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A National Emergency According to Trump
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A National Emergency According to Trump

KAHNTENTIONS

Gilbert N. Kahn is a professor of Political Science at Kean University.

On Friday the President announced that he would sign the congressional funding bill to prevent the federal government from enduring another partial shut-down and keep funding in place until the end of the fiscal year in September. President Trump then, as expected, signed an executive order declaring a federal emergency at the America southern border. He gave instructions for funds to be transferred to the Department of Homeland Security to pay for the portion of the wall that he had promised to build but for which Congress had only provided approximately 25% of the money he had requested.

In his rambling announcement/press conference, Trump then characterized what he expected to happen including congressional resolutions and federal court cases seeking to block his actions. He, rather assuredly, suggested that he would be vindicated by the Supreme Court as he had been in the case of his Muslim ban.

President Trump’s actions constituted a use of presidential power which is unprecedented. It was a clear dismissal of Congress’s appropriations power in Article I of the Constitution and denied his comprehension of the separation of powers doctrine which has been part of constitutional history. The challenge which Trump presented opens serious questions as to how far he intends to take his theory of presidential power. If indeed President Trump is declaring a national emergency where one does not exist and is reprogramming federal funds where Congress has specifically not granted him authority, how far Trump is prepared to go in challenging the Constitution.

If the President has no compunctions in challenging the legitimacy of Congress, why should one assume that Trump will abide by a Supreme Court decision which does not uphold his actions. Trump does not appear to accept the separation of powers doctrine and displays a clear ignorance of the Constitution, why ought one assume that he will accept a ruling against him. Hopefully, even those who have supported him would view flaunting a Supreme Court decision as a more egregious act and not a political one; by even many of those who have defended the President throughout the Mueller investigation, etc.  (In the midst of the Watergate litigation, President Nixon said explicitly that he would abide by a definitive ruling of the Supreme Court.)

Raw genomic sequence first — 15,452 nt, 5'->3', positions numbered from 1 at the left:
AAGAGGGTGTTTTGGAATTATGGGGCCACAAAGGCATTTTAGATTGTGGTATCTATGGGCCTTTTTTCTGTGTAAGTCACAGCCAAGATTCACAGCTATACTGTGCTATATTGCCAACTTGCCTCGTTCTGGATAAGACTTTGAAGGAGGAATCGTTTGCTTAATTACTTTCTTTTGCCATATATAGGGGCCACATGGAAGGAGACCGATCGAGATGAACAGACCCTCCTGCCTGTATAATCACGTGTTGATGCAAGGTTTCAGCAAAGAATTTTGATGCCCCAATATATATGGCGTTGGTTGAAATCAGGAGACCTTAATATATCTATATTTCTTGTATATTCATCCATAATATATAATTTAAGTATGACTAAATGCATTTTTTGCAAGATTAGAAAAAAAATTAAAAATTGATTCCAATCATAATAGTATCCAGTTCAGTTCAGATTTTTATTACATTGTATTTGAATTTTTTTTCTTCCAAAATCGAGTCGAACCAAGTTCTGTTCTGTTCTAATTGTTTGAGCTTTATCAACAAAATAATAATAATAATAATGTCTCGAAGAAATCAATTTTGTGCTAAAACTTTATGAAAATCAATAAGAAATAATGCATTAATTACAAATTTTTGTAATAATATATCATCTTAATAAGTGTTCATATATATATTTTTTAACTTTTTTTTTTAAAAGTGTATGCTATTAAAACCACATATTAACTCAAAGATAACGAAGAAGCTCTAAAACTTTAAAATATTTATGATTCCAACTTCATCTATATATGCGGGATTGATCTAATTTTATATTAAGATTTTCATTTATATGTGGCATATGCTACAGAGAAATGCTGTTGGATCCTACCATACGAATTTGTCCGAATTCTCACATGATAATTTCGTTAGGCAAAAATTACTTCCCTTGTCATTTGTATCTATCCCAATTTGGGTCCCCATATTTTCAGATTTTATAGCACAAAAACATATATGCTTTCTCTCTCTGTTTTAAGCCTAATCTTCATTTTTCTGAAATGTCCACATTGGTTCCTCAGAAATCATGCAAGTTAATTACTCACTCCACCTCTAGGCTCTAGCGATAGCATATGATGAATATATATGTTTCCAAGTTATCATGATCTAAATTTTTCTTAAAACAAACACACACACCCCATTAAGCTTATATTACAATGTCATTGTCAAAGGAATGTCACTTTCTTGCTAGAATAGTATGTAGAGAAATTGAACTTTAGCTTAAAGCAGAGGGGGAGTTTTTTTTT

This could then pose two critical questions. The first is whether the House of Representatives would view his actions as impeachable and proceed with consideration of a bill of impeachment. Even if it acted expeditiously, House action will take time and ultimately the process will require a willingness on the part of the Republican controlled Senate to muster a two-thirds vote to remove the President from office.

Second, it also would pose the challenge for the Vice President and the Members of the President’s Cabinet to invoke the 25th Amendment to the Constitution. They would need to declare Trump unable to fulfill his duties as President. How quickly this would happen and whether they would be prepared to even consider such an unprecedented move is unknown.

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